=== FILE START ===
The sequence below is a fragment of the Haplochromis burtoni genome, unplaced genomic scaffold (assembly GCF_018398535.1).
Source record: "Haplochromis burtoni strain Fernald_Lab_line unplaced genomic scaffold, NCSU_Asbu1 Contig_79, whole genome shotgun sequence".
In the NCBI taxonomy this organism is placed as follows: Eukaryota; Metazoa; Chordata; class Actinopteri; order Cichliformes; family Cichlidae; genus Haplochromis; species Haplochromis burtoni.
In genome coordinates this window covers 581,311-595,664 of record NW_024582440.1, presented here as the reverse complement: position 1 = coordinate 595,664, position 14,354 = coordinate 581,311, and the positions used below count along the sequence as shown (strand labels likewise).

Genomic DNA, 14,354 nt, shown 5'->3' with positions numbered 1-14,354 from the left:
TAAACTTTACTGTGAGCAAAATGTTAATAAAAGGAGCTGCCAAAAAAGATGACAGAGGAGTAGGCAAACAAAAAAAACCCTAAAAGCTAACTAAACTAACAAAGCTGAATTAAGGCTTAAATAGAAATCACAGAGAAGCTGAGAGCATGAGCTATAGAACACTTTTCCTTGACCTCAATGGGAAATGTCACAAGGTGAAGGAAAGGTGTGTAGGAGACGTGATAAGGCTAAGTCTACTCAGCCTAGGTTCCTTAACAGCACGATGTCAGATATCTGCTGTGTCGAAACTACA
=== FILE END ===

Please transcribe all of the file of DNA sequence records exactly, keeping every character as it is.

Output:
The sequence below is a fragment of the Haplochromis burtoni genome, unplaced genomic scaffold (assembly GCF_018398535.1).
Source record: "Haplochromis burtoni strain Fernald_Lab_line unplaced genomic scaffold, NCSU_Asbu1 Contig_79, whole genome shotgun sequence".
In the NCBI taxonomy this organism is placed as follows: Eukaryota; Metazoa; Chordata; class Actinopteri; order Cichliformes; family Cichlidae; genus Haplochromis; species Haplochromis burtoni.
In genome coordinates this window covers 581,311-595,664 of record NW_024582440.1, presented here as the reverse complement: position 1 = coordinate 595,664, position 14,354 = coordinate 581,311, and the positions used below count along the sequence as shown (strand labels likewise).

Genomic DNA, 14,354 nt, shown 5'->3' with positions numbered 1-14,354 from the left:
TAAACTTTACTGTGAGCAAAATGTTAATAAAAGGAGCTGCCAAAAAAGATGACAGAGGAGTAGGCAAACAAAAAAAACCCTAAAAGCTAACTAAACTAACAAAGCTGAATTAAGGCTTAAATAGAAATCACAGAGAAGCTGAGAGCATGAGCTATAGAACACTTTTCCTTGACCTCAATGGGAAATGTCACAAGGTGAAGGAAAGGTGTGTAGGAGACGTGATAAGGCTAAGTCTACTCAGCCTAGGTTCCTTAACAGCACGATGTCAGATATCTGCTGTGTCGAAACTACA